Romeo_juliet

Write Like Shakespeare

If you want to write like Shakespeare the first thing you can do is read Shakespeare. Once you have read it all, you will realize that, while you can never write like him, you are now infinitely better read. And you will have learned something about writing, as well as about your own aspirations to that craft. You’ll know which plays you love. You’ll have a favorite tragedy. You’ll have a stance on Hamlet

Shakespeare Is A Little Like God

“If Shakespeare is not God, I don’t know who God is,” Harold Bloom says in Vanity Fair. Shakespeare created enough of our language to merit this assessment. He divined worlds so diverse that a correlation with God—or, a god—isn’t odd. It’s obvious. Other authors have created great characters, but how many have as successfully dived inside the mind of a teenage girl and found a whole philosophy? Here is Juliet:

Come, gentle night, come, loving, black-browed night,

Give me my Romeo. And when I shall die,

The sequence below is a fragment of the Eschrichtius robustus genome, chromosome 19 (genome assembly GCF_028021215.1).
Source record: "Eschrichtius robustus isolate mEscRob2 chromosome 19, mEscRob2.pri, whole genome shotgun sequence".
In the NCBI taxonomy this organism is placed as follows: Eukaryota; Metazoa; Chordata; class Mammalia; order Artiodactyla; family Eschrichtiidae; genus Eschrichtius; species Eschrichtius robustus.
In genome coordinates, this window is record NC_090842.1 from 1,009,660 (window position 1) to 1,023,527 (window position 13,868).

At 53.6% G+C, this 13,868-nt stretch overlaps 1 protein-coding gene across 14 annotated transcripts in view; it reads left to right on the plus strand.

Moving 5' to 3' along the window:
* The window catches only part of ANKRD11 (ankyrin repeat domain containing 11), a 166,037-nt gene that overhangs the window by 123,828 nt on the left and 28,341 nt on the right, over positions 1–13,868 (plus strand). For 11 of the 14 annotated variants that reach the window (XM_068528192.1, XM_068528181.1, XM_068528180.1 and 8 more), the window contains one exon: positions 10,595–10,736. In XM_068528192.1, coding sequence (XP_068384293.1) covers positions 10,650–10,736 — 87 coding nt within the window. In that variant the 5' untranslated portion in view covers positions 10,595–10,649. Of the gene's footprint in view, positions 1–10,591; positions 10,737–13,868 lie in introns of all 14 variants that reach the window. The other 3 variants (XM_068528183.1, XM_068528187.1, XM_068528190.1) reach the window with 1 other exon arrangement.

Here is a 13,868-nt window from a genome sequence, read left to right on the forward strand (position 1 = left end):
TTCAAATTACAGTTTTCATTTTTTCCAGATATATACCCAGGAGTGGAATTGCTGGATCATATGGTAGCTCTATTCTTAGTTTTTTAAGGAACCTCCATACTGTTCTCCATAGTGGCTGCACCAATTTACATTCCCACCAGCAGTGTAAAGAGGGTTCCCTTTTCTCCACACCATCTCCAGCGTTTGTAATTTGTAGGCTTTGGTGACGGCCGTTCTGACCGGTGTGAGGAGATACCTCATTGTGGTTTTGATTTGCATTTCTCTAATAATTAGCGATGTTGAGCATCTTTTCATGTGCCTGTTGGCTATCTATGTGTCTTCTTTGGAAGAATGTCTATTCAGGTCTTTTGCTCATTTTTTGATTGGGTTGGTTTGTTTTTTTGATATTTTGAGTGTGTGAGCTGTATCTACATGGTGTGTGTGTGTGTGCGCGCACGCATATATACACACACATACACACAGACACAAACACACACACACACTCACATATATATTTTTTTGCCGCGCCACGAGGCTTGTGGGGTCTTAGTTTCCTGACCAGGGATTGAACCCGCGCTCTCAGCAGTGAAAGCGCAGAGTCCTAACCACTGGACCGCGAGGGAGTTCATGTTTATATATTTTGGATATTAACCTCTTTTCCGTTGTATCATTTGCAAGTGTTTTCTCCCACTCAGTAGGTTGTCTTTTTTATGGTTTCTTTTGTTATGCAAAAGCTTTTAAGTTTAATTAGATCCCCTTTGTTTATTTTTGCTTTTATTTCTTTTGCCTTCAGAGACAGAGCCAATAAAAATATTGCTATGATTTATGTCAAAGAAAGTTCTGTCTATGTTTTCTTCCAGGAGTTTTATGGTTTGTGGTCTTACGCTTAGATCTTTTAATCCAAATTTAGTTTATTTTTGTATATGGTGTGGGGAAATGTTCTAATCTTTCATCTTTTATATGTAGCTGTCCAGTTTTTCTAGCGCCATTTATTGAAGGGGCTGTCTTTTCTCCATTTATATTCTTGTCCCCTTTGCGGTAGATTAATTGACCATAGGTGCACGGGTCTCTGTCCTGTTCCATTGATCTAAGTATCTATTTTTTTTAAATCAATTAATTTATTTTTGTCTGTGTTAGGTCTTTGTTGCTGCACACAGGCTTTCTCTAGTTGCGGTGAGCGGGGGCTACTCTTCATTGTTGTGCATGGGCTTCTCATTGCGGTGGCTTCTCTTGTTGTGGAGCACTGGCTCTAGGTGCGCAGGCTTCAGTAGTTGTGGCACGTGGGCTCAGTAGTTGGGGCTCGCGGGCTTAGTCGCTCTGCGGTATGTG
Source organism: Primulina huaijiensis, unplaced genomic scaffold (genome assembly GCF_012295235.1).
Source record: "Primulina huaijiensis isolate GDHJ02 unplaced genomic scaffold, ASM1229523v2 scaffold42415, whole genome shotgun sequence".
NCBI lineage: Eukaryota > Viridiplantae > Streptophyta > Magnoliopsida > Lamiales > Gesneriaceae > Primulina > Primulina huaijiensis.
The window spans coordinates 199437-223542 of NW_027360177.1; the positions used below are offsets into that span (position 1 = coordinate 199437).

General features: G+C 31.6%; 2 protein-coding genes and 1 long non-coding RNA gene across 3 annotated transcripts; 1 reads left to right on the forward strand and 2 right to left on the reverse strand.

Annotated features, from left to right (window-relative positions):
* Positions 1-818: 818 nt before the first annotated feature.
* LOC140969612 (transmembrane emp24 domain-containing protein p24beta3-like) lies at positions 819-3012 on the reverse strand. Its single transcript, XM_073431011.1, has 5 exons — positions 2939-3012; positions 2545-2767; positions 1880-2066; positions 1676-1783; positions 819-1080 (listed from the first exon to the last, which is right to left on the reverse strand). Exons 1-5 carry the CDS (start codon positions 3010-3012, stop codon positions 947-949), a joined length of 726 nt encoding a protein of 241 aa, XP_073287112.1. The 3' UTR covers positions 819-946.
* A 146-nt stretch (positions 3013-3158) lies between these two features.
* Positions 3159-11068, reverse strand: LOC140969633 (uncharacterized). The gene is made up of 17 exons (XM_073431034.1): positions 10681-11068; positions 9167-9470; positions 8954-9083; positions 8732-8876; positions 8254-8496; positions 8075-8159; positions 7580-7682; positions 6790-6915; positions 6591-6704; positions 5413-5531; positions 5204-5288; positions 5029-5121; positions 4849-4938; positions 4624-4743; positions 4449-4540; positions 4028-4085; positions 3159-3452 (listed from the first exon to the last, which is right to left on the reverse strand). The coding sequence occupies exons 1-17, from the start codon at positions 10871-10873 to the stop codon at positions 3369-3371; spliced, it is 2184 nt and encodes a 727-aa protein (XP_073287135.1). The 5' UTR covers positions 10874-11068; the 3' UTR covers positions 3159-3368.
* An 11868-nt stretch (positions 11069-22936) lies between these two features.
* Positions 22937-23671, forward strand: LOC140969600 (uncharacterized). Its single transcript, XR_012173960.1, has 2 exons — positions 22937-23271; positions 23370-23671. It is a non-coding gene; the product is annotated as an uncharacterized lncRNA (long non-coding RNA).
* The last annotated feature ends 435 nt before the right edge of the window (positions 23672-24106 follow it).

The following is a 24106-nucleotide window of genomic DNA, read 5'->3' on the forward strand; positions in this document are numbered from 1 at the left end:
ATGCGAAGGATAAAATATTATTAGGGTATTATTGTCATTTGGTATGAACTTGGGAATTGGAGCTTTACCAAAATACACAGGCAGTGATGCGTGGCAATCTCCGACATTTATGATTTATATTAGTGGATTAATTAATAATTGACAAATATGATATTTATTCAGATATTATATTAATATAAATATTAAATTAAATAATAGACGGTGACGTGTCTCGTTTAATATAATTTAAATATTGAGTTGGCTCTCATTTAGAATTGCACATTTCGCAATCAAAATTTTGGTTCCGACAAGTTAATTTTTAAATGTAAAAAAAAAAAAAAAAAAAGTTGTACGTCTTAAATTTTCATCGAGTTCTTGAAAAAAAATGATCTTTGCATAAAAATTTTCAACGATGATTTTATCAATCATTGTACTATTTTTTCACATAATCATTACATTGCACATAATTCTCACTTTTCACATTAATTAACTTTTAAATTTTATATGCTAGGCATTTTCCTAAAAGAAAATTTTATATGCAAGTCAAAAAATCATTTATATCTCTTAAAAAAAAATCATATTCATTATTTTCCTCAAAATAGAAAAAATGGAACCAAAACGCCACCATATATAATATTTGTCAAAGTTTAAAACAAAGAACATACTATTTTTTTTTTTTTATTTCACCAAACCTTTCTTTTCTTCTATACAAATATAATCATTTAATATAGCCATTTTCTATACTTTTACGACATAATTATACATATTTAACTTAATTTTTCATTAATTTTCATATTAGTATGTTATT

Take him and cut him out in little stars,

And he will make the face of heaven so fine

That all the world will be in love with night

And pay no worship to the garish sun.

Oh, I have bought the mansion of a love,

But not possessed it, and though I am sold,

Not yet enjoyed. So tedious is this day

As is the night before some festival

To an impatient child that hath new robes

And may not wear them.

This is Twilight, for poets. It’s not designed to fly over your head; it’s designed as to shoot straight to your heart.

Shakespeare Is A Little Like You

The language feels foreign at first. But the ideas are not: in the scope of a moment, Shakespeare’s Juliet goes through love to sex to death to immortality. That’s a lot of big ideas, but young girls dream big, and Shakespeare knows that. He never tries to make Juliet less, or more, than what she is—a teenager—while still endowing her with one thing common to all of his creations: a gift with words. Metaphors, similes, slant rhymes and demands: Shakespeare throws these things off as easily as shopping lists. This is one aspect of what makes him god-like, yet like us: his talent is at once invisible and dizzying; the more we learn about him the more we long to learn. His variety is truly infinite.

Shakespeare To Go

A brilliant mash-up of Baz Lurhman’s Juliet, and Radiohead.

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